US House Would Overturn Michigan's Right-to-Work Law
Michigan voters rejected similar union overreach in 2012
Federal pro-union legislation that would effectively nullify right-to-work laws in Michigan and 26 other states was adopted with little fanfare by the U.S. House of Representatives earlier this month.
The Protecting the Right to Organize, or PRO Act, has a number of provisions aimed at giving unions an edge in organizing efforts. It also would rescind a 72-year-old amendment to the National Labor Relations Act. That’s the law, from the New Deal era, which lets states enact right-to-work laws. Under such laws, unions and employers may not enter into contracts that require employees to pay union dues as a condition of employment. Were the PRO Act implemented, it would force thousands of workers back into union membership.
The PRO Act also contains a card check provision, under which a union can organize a worksite if it gets a majority of people there to sign cards, often in one-on-one situations, in its favor. The card check route of organizing displaces the need for the union to secure workers’ support in a secret-ballot election.
The House approved the bill on a Feb. 6 vote of 224-194, almost entirely along party lines, with Democrats in favor and Republicans opposed. Michigan’s delegation was evenly split; seven Democrats voted yes, and six Republicans and one independent (former Republican Rep. Justin Amash) voted no.
Supporters of right-to-work laws see them in civil rights terms, saying they protect workers’ freedom not to be compelled into making financial contributions to an organization they disagree with. Union backers say right-to-work allows for free riders, individuals who receive benefits from the collective bargaining that unions do, without sharing the burden of paying for negotiations.
Once a union establishes a presence in a worksite, it usually maintains its status as the bargaining agent for all workers. Very few unions have held recertification elections, during which workers vote on whether they still wish to be organized by any union, or represented by their current union. Under state law, periodic recertification votes are not required. It is likely that few unionized workers in the state have ever participated in a union certification or renewal vote. In some worksites, the workers who helped usher in the union retired years ago, while today’s workers are bound by the union agreement.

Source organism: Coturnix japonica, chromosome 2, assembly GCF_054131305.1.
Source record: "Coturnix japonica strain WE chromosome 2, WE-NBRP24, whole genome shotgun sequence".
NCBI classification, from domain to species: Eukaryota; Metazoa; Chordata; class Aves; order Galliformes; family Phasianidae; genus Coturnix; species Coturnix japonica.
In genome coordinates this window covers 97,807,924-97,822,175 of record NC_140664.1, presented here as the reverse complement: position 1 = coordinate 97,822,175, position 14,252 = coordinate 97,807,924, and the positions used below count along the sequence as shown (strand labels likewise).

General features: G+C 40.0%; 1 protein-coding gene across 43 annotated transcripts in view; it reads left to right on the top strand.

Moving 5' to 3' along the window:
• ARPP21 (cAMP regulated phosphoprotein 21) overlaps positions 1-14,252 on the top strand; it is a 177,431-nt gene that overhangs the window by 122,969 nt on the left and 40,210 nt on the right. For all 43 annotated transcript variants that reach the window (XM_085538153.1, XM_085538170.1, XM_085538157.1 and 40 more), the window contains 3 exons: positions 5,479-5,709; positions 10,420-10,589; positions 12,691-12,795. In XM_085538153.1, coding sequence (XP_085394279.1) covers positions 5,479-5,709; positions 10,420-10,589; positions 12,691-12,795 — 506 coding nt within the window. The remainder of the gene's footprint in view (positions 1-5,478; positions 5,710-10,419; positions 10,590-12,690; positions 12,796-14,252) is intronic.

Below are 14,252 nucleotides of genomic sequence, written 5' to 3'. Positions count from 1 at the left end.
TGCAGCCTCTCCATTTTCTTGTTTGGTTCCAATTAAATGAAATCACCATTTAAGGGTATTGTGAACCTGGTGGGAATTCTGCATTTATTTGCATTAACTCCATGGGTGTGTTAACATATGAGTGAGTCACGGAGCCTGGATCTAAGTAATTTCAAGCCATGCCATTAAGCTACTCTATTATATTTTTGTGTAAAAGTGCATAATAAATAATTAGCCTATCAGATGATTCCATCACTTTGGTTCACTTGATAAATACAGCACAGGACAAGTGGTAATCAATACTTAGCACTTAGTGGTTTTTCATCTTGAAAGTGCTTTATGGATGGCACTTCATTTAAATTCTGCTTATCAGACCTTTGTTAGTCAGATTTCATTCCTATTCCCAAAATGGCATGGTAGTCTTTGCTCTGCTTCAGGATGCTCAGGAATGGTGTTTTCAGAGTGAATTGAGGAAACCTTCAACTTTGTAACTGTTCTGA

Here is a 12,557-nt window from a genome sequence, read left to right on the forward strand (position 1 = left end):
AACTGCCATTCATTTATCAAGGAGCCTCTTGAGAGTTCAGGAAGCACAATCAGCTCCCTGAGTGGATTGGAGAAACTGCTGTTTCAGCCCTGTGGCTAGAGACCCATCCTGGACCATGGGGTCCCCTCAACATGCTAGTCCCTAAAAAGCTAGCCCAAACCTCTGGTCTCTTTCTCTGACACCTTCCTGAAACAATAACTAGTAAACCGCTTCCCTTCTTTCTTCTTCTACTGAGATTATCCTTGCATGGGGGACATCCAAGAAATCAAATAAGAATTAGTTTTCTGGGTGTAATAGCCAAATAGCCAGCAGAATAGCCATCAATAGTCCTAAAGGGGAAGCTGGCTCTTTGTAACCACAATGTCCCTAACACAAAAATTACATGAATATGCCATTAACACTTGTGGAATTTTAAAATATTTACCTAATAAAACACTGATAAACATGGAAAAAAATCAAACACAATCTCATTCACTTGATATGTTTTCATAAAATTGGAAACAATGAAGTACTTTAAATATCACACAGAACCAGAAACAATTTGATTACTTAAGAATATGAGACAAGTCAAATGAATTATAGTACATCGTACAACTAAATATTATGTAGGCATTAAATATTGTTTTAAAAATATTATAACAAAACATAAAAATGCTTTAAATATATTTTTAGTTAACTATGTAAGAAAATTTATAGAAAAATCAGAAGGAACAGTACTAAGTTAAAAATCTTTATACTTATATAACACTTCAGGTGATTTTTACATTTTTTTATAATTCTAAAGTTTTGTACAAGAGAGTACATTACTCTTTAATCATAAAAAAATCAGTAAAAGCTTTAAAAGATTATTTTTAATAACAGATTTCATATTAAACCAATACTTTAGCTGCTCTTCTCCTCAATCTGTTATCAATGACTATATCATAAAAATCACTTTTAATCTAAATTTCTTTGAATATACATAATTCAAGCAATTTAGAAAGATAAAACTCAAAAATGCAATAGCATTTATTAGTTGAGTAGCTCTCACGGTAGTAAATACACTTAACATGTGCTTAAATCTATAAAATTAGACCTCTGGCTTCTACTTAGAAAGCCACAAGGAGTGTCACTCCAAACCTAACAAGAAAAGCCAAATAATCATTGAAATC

Michigan’s right-to-work statute was signed by Republican Gov. Rick Snyder in December 2012 against a background of raucous demonstrations at the Capitol by pro-union forces. Six weeks earlier, a solid 57-42 majority of voters said “no” to Proposal 2, a union-funded constitutional amendment to essentially prohibit any right-to-work law from taking effect in Michigan.
This month’s U.S. House vote, by contrast, went almost unnoticed, coming at the end of a week in which President Donald Trump was acquitted in his Senate impeachment trial, and the coronavirus became an international health emergency.
The only member of the Michigan delegation to issue a public comment was Rep. Brenda Lawrence, D-Southfield, who lauded an amendment she proposed, and the House adopted, on the timing of union elections. She said the PRO Act also “allows unions to collect fair-share fees to cover the cost of representation.”
Opponents were relatively silent, as well. Indiana Republican Larry Bucshon, a congressman who did speak out, said the PRO Act is “simply a partisan messaging bill that is aimed at advancing the interests of union bosses.” It would, he said, “workers to join a union against their will and pay millions to labor unions.”
The lack of attention likely stems from the conventional wisdom that the legislation is doomed in the Republican-led U.S. Senate. A Senate version of the bill was introduced nearly a year ago, but it has yet to be scheduled for a committee hearing. Michigan’s two Democratic senators, Debbie Stabenow and Gary Peters, are among its co-sponsors. Neither responded to a request for comment last week.
At the state level, a bill to repeal Michigan’s right-to-work law is likely to meet a similar fate in the Committee on Government Operations in Michigan’s Republican-controlled House. It’s House Bill 4034, introduced by Rep. Brian Elder, D-Bay City. Elder also sponsored House Bill 4884, to reimpose the old prevailing wage law (repealed in 2018), which prohibited schools and government agencies from awarding construction contracts to the lowest bidder unless the firm paid union-level wages and benefits.
Michigan Capitol Confidential is the news source produced by the Mackinac Center for Public Policy. Michigan Capitol Confidential reports with a free-market news perspective.